With massive crypto adoption happening across the African continent, there has been this assumption that Africans are interested in crypto because they want to become rich.
After all, Africa has been known as the dark continent for many years, and cryptocurrencies represent an opportunity to change that narrative.
However, that may not be the reason Africans are flocking to crpyto.
Paxful, the largest P2P bitcoin marketplace in Africa, has an established presence in Nigeria. According to the Paxful regional director for Nigeria, Nena Nwachukwu, many of the people trading cryptocurrencies in Nigeria can already afford basic services. Nena identified that cryptocurrencies are popular because they ‘give people financial empowerment.’
Strict regulations by Central Banks across the continent limit financial options for people in Africa.
According to Nena, for instance in Nigeria, it is not possible to use more than $400 USD on international e-Commerce services such as Amazon and Alibaba. With cryptocurrencies however, people in Nigeria can trade independently with each other, and even across borders with other people in Africa, and internationally.
GetCards, a Nigerian service that enables users to buy gift cards and shop from over 300 stores via crypto, solves this problem.
As a result, businesses and traders are using cryptocurrencies to make payments for imported goods, and to pay suppliers.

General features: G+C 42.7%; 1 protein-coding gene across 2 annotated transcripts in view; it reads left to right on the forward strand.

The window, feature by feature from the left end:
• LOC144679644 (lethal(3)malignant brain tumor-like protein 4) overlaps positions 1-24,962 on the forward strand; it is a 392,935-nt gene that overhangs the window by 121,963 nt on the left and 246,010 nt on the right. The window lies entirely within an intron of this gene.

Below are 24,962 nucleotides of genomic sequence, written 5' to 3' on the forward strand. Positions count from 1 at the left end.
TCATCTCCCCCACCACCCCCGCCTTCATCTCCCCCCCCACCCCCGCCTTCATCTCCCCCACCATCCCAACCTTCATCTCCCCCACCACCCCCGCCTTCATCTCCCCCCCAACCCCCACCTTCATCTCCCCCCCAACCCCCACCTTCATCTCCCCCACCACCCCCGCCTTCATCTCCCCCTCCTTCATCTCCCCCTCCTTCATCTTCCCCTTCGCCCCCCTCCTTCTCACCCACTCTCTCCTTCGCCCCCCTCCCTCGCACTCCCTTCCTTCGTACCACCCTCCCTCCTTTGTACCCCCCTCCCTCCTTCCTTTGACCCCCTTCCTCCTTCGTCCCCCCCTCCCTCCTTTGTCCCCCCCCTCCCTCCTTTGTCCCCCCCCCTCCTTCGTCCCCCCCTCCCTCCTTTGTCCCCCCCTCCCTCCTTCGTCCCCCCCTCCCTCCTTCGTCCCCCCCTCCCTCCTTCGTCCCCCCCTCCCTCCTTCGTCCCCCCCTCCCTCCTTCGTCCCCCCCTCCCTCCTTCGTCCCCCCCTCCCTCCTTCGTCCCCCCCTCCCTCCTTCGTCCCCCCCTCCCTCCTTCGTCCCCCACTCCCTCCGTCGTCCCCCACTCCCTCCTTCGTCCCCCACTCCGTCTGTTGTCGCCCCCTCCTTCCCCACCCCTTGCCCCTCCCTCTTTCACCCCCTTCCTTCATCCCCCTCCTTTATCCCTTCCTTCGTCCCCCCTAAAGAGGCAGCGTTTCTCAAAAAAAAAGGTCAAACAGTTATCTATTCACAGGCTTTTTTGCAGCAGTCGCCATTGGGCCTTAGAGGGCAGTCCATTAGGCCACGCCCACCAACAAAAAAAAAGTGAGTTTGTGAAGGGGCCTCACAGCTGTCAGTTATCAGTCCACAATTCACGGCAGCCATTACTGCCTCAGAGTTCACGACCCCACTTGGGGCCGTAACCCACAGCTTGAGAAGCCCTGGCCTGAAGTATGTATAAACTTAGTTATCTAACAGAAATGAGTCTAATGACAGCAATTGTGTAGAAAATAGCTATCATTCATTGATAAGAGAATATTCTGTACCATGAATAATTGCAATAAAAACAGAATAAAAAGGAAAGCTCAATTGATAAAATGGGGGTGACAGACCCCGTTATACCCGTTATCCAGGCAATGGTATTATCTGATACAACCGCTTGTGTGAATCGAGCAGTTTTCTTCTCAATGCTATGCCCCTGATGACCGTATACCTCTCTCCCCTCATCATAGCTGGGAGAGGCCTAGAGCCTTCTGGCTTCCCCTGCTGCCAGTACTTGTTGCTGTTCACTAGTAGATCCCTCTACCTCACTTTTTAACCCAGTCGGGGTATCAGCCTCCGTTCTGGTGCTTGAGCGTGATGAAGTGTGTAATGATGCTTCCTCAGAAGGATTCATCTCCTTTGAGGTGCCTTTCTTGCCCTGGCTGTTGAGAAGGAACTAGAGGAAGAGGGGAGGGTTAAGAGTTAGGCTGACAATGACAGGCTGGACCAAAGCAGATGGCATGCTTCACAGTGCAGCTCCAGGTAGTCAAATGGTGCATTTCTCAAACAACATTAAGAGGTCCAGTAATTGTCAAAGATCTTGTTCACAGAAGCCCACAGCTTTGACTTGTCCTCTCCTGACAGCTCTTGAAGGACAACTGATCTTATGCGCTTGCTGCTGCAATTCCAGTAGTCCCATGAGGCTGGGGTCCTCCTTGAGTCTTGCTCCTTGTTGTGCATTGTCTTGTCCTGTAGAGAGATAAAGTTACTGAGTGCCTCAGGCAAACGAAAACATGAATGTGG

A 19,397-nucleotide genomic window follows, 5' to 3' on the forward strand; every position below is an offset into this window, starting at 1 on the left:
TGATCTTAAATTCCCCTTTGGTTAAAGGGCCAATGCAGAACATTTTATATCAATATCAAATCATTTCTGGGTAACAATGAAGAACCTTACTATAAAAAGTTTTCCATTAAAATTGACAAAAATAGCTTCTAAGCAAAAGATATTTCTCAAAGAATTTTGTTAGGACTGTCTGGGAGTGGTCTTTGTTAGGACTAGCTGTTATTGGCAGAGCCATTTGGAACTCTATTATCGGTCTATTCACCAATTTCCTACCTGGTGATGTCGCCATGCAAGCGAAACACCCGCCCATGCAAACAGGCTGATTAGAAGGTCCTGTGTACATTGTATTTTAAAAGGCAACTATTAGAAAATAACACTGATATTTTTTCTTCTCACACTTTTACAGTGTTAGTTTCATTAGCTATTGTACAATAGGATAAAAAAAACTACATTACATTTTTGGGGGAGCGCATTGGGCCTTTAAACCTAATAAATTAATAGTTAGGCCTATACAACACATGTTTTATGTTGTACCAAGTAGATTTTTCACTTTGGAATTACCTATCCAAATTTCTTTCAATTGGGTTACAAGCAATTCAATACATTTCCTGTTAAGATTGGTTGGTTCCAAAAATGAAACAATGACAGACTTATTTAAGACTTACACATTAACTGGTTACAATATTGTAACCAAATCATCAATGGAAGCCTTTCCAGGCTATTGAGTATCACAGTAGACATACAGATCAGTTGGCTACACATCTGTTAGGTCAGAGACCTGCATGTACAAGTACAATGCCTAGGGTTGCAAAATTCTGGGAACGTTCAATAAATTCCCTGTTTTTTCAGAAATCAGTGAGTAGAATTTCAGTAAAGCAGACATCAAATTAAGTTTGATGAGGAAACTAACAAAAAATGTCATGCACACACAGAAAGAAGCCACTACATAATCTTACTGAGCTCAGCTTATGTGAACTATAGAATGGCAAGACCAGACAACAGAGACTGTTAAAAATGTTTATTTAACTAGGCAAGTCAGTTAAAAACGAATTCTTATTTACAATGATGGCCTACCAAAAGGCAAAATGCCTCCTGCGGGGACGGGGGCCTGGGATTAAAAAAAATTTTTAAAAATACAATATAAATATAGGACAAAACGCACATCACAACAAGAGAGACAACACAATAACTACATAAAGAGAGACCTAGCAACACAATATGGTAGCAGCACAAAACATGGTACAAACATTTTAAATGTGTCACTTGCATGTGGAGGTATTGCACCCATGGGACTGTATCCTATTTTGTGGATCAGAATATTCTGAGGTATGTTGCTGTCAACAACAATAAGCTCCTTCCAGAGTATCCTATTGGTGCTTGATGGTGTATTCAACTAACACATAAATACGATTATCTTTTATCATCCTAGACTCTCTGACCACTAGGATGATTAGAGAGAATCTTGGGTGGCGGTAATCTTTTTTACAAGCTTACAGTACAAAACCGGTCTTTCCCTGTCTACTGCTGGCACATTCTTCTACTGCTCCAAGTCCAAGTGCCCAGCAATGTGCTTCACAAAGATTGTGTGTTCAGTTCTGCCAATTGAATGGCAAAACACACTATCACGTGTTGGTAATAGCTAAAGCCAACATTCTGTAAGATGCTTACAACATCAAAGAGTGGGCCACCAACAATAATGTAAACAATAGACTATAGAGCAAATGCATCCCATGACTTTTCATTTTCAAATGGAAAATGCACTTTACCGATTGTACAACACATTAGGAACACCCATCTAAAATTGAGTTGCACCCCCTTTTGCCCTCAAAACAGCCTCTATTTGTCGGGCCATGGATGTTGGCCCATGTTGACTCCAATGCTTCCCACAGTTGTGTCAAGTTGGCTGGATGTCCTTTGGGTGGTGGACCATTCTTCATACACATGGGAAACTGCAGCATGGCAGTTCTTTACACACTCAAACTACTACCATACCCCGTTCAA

Besides, many Nigerians invest in cryptocurrencies to protect their wealth since the central Bank has a tendency to devalue the local fiat currency.
In 2020, the end-SARS protests in Nigeria was also another opportunity that increased crypto adoption. As financial services belonging to organizers of the protest were disrupted by authorities, they began to receive donations in cryptocurrencies instead.
For example, Feminist Coalition, one of the major supporters of the nationwide protests, raised $387,000 USD during the duration of the protests with 40% of the donations in bitcoin.
Twitter CEO, Jack Dorsey, even donated to the group.
With donations coming locally and internationally, the subject of crypto became more popular in tandem with the protests.
When the Central Bank in Nigeria banned financial institutions like banks from facilitating crypto transactions, it was misconstrued as a total ban. However, the announcement made more regular Nigerians curious about crypto. As a result, the actions of the government seemed to spur people on to the alternative.
Overall, it seems that crypto adoption in Nigeria, and the greater Africa, is largely out of a need to solve endemic problems that have plagued the continent for a long time.
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